If You Can’t Stand the Heat
I actually witnessed the latter once at a prestigious writers’ conference where someone I knew was so crushed by the critique of her poems by a craggy, handsome older poet, every bit as prestigious as the conference itself, that she packed up and went home. Overly sensitive, you might say. If she couldn’t take the heat she should have stayed out of the kitchen. Maybe so, but any criticism that is not delivered in a positive context, with integrity and compassion, is not worth its salt.
I know many of you are already practiced readers. You could teach me a thing or two, and I actually hope you will by leaving comments. Let’s get a dialogue going here! For those who might not be as familiar with the process, I’d like to offer some suggestions. None of these ideas are original with me. They’re common practice among many writing groups.
I taught creative writing to high school students for more than twenty years. Talk about potential for disaster—a room full of teenagers let loose to “critique” each other’s writing! We had to have guidelines, and I believe they apply as well to adults in a similar situation. So here goes:
Read the piece once, all the way through, without stopping to ponder too much or make notes. Then read it again, more closely this time, paying attention to what works and what doesn’t. Consider the elements of craft (I’m thinking fiction here)—plot, characterization, language, setting, opening/ending, etc.—particularly anything the writer has expressed concern about.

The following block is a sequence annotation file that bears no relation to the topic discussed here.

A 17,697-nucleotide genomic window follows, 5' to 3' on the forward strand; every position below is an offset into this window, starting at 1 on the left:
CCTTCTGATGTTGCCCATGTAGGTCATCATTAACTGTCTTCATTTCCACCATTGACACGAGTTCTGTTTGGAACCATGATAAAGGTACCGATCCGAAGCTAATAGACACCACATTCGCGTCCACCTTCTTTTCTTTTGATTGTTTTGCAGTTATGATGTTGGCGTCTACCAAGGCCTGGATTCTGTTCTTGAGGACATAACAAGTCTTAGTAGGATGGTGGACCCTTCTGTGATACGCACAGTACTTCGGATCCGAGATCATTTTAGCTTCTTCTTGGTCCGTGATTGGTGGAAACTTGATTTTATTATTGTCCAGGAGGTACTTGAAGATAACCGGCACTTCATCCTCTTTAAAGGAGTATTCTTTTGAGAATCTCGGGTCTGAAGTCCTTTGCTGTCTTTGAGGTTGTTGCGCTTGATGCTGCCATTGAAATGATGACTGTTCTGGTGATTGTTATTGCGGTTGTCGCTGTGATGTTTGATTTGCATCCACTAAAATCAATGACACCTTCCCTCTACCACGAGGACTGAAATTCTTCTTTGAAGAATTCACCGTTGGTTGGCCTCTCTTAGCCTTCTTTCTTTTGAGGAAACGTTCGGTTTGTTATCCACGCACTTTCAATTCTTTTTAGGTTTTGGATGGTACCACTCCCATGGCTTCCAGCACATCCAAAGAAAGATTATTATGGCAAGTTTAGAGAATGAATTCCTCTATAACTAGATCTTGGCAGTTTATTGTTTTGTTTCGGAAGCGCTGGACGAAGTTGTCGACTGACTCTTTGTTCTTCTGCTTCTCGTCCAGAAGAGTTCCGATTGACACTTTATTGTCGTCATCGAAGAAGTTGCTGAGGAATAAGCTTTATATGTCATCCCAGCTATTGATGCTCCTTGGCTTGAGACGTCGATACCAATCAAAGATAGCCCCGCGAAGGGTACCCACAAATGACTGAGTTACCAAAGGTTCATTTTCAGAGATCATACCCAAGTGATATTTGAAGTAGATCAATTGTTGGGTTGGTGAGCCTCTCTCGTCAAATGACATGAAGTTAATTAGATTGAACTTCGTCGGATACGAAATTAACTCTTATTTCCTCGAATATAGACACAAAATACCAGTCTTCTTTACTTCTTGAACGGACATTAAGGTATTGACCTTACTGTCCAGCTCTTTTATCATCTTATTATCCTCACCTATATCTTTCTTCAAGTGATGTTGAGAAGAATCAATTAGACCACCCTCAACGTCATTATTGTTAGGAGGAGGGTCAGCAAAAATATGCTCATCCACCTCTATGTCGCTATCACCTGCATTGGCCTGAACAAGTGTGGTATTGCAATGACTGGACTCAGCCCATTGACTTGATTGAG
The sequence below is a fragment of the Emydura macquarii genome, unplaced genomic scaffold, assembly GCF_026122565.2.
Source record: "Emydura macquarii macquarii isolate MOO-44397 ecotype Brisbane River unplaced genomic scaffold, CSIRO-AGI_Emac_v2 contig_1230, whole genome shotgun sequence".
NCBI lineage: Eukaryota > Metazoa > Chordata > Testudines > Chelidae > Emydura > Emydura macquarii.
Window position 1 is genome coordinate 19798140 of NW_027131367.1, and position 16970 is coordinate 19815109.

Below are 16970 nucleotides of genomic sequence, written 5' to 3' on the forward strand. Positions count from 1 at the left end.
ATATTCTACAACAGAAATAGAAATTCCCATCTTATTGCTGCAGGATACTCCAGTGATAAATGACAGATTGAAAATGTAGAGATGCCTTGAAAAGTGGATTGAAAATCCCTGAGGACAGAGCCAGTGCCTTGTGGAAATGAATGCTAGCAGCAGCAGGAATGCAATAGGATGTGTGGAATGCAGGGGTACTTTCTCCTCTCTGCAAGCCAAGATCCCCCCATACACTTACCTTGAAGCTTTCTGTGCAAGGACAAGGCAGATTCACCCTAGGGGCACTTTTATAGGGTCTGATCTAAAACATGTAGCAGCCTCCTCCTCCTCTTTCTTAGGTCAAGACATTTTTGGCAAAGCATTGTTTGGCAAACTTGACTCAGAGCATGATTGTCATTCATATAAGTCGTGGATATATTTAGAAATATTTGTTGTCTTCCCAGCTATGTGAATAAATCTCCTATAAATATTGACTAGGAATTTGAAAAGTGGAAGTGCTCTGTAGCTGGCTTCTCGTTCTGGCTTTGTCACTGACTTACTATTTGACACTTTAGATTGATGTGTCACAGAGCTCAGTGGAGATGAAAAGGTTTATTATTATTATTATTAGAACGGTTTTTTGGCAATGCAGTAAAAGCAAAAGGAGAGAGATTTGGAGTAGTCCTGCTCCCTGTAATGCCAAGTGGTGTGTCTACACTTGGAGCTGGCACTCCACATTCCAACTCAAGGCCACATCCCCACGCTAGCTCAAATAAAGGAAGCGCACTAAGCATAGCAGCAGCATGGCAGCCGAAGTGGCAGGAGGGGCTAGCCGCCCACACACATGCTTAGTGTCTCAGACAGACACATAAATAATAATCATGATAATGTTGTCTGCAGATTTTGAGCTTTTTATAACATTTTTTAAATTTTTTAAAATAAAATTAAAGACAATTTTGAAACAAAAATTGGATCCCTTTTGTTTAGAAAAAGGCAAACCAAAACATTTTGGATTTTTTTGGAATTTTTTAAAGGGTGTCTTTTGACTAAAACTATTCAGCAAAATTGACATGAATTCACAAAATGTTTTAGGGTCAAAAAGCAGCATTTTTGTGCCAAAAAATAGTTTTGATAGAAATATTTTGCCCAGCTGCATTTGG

Always, always start by commenting on strengths: identify what the writer has done well. No generalizations allowed: no “I really liked it,” or “I think it’s good,” or “Great job!” Those statements may be true; you may feel them, but they don’t help the writer in concrete ways. Say specifically what you thought worked well and why: “The dialogue sounds real; I could hear those characters speaking.” “I was intrigued by the plot turn when . . . [something happened].” “Your setting details really establish the mood of the story.”
Make your constructive comments specific. Notice I don’t say critical comments, but constructive, which means, hopefully, that the comments will be useful to the writer. Try couching your negatives as questions or “I” statements: “Could you clarify what happens here?” instead of “That’s so confusing.” Or “I didn’t understand the time shift when . . .” instead of “Wow, you really lost me!” or even worse, “This makes absolutely no sense!”
Some of you may consider this a “touchy-feely” approach to critique. I’m not saying you can’t offer tough love for a story. It’s what most of us need. If all we want is vapid praise, we aren’t really serious about this writing business, and we aren’t willing to do the work necessary to succeed. But being a good reader also requires skill, hard work, and thoughtfulness. It’s a gift you offer to another writer.
Remember: as a reader of someone else’s priceless work, be respectful, be honest, be specific, be constructive!
Tomorrow, I’ll address the other side of the critique desk (or more likely, these days, the computer screen). How should the writer receive feedback? Stay tuned.
Meanwhile, please leave a comment about your own experiences as a reader of others’ work or as a recipient of “feedback.” Or leave a reader-tip to add to the above! I’d love to hear from you.